Is It Time To Move Fish Farming Into Open Waters?
A national fish farming initiative announced in Carlsbad yesterday aims to increase seafood production and create jobs -- but environmentalists are concerned it could affect the ocean's health.
Fish farming is more common in other countries than in the United States ... but as wild species are threatened by overfishing, aquaculture is an emerging industry. Hubbs Sea World in San Diego is already raising white sea bass in a Carlsbad lagoon. Could they expand off shore? The National Oceanic and Atmospheric Administration or NOAA was in town this week to talk about a possible expansion -it could create jobs. We'll explore the pros and cons
Guest: Dr. Michael Rubin, Director, Office of Aquaculture, NOAA Fisheries Service
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I'm Alison St. John in for Maureen Cavanaugh. Fish farming is is more common in other countries than it is in the United States. But as wild species are threatened by over fishing, aqua culture is an emerging industry. Hub sea world in San Diego is already raising white sea bass in a Carlsbad lagoon. Could they expand with other species off shore? The national oceanic and atmospheric administration, or NOAA, was in town this week to talk about a possible expansion. It could create jobs. We'll explore the pros and cons. Maybe you're a fisherman or an eater of fish. If you've got questions about how this might affect you, call us. We're at 1-888-895-5727. And our guest here on the phone this afternoon is doctor Michael Rubino. He's director of the office of aqua culture at NOAA fishery service. Thanks so much for being with us.
RUBINO: Thank you for having me on.
ST. JOHN: A lot of people are not very familiar with aqua culture. Explain it to us
RUBINO: Aqua culture is a tool to do a variety of things. It's really the growing of fish, shell fish like oysters, clams, and mussels, oral shrimp or algae in the Marine or fresh water aquatic environment. This can be done for food or it can be done to grow, say, oysters to replenish oyster reefs or to grow fingerling was fish as it's done with salmon on the west coast
ST. JOHN: Why is it important to open up coastal waters for fish farming?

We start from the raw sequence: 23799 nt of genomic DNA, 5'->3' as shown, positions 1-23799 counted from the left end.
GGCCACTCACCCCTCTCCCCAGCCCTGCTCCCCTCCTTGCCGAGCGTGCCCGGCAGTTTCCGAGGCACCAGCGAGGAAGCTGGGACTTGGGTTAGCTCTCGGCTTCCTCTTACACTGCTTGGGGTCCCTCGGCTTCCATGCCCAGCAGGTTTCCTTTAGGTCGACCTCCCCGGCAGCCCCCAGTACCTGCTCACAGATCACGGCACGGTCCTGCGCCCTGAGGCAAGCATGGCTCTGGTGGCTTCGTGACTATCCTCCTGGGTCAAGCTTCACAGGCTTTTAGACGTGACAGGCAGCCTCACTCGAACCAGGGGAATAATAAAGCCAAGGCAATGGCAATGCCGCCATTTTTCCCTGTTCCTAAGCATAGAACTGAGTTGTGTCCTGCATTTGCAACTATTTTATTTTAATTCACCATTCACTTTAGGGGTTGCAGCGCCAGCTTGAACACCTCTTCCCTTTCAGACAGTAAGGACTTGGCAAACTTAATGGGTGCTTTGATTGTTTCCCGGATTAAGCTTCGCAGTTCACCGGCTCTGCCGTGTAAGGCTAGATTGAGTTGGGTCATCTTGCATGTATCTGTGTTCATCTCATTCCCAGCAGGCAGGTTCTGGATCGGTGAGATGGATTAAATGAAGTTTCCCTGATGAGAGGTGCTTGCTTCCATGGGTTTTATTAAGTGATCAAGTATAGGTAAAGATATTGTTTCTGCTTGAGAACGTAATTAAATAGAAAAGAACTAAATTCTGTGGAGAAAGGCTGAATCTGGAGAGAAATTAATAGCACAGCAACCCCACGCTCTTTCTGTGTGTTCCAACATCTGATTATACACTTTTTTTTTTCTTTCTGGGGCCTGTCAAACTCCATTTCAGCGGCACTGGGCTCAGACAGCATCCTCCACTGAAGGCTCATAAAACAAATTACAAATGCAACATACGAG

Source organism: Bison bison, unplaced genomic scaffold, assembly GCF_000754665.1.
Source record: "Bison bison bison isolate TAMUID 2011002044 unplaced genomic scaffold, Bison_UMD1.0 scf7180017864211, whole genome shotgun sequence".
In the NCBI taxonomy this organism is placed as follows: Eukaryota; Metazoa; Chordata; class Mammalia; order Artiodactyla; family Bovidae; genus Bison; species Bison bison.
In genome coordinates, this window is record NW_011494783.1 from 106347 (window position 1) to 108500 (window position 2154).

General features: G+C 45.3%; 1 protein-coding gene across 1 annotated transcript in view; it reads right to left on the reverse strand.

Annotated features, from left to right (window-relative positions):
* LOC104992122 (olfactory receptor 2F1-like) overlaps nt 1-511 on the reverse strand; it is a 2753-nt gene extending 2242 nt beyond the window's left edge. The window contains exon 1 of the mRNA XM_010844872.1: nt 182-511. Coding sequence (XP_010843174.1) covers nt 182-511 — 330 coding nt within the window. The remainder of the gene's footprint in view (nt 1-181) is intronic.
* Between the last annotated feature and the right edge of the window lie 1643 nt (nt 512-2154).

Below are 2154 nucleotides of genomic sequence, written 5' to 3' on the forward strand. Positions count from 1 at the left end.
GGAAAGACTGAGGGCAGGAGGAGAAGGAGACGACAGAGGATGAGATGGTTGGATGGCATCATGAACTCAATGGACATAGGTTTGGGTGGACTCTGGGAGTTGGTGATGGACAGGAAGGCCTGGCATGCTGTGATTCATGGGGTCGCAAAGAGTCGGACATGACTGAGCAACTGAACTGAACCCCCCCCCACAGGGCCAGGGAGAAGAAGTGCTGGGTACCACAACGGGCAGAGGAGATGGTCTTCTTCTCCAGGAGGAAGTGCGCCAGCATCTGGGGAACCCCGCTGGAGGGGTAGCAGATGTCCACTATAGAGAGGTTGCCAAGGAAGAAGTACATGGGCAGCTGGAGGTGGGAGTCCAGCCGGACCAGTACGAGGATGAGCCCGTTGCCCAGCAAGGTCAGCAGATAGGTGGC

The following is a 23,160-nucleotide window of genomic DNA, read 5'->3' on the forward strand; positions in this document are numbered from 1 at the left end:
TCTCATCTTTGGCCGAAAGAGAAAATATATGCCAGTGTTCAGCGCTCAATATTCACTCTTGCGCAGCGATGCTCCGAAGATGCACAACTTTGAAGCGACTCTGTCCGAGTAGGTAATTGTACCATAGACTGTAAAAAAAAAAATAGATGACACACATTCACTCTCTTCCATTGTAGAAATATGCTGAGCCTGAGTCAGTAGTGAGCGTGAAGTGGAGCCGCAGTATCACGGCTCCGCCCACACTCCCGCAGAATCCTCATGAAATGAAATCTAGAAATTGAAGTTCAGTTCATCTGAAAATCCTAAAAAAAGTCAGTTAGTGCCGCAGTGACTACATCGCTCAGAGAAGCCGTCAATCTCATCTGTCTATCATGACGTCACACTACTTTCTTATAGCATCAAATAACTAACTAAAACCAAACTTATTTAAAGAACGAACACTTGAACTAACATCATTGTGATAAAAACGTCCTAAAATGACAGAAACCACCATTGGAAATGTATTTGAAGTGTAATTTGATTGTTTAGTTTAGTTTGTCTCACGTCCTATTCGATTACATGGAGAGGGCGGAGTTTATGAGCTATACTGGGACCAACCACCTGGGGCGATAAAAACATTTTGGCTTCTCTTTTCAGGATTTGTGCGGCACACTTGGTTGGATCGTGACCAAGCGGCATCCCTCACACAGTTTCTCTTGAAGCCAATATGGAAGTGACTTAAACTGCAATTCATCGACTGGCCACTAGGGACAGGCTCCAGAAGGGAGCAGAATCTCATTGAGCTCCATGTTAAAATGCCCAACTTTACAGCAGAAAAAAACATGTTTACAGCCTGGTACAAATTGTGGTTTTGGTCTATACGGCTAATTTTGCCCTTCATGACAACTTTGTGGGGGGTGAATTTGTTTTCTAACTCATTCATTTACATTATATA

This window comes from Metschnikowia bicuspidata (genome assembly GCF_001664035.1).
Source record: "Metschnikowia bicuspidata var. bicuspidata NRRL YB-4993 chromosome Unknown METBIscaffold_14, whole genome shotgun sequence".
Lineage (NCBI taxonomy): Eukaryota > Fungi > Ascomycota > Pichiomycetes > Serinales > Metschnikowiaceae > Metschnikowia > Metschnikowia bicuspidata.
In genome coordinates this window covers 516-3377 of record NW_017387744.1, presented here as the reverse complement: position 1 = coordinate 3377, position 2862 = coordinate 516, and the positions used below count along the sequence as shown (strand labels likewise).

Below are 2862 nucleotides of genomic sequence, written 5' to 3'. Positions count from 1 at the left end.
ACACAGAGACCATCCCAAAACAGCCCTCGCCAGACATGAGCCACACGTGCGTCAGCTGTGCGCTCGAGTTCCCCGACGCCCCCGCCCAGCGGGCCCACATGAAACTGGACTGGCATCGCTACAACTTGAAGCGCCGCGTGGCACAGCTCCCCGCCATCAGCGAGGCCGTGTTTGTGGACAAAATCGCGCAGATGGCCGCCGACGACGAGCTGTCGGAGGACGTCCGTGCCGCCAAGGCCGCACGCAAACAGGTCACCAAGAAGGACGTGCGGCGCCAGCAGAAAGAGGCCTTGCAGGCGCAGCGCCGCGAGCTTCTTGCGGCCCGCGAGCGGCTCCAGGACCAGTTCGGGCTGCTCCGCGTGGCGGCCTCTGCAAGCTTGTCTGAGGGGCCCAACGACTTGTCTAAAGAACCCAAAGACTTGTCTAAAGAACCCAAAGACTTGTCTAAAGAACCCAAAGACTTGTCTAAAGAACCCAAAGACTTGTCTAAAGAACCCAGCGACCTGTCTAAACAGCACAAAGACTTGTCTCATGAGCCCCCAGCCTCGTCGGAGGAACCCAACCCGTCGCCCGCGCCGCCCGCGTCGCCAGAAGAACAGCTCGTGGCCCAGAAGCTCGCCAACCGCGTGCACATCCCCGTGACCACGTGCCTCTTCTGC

RUBINO: As you said at the top, many of us like to eat seafood.
ST. JOHN: Yes.
RUBINO: And doctors and nutritionists are urging us to eat more seafood because of the health benefits. Some of you may have noticed that a couple of months ago, the USDA came out with its new food pyramid and actually changed it to a plate. But they're recommending that we eat twice as much seafood as we currently eat in the United States. And we only eat about one meal a week. Going from one meal a week to two meals a week, that's a lot of seafood.
ST. JOHN: That has a big impact on the ocean, yeah.
RUBINO: And tonight, we import 85% of the seafood that we consume in the United States by value, about 2/3 by weight. As we have developed an aqua culture program the at NOAA, one of the things we've heard around the country, across the spectrum, is that we need to take a bit more responsibility ourselves for where our seafood comes from. And we're working very hard to the fishing industry to rebuild wild populations. So that our U.S. wild stocks are sustainable. At the same time, we need to grow more of our seafood here at home through aqua culture under our laws in a we that wives our coastal communities.
ST. JOHN: So what is this initiative? That's an initiative that Noah's proposing, I understand. And how will hub sea world here in San Diego be involved?
RUBINO: Yes, well, the initiative is part of a new aqua culture policy that the department of commerce and NOAA issued about a month ago. And as part of that policy -- policy is, say, things like we need more seafood, we want to do this sustainably. We want to do it in concert and to compliment wild stock wild fingering and recreational fishing. But as part of that, the agency focused on a couple of initiatives. One is to increase shell fish farming and restoration in this country. So oysters, clams, and mussels. That's the largest part of marine aqua culture, which is the area that we work in. Yesterday, doctor Jane Luvchenko, our administrator of NOAA, also announced a a complimentary initiative, and that's on technology transfer innovation. We have a lot of science knowledge in this country. We have a lot of practical knowledge at the working waterfront, and we'd like to combine those two together to create what you might call blue green jobs in our coastal communities. Yesterday, hub sea world research institute there -- their hatchery up in Carlsbad was the back drop for an announcement about this national initiative of technology transfer and aqua culture.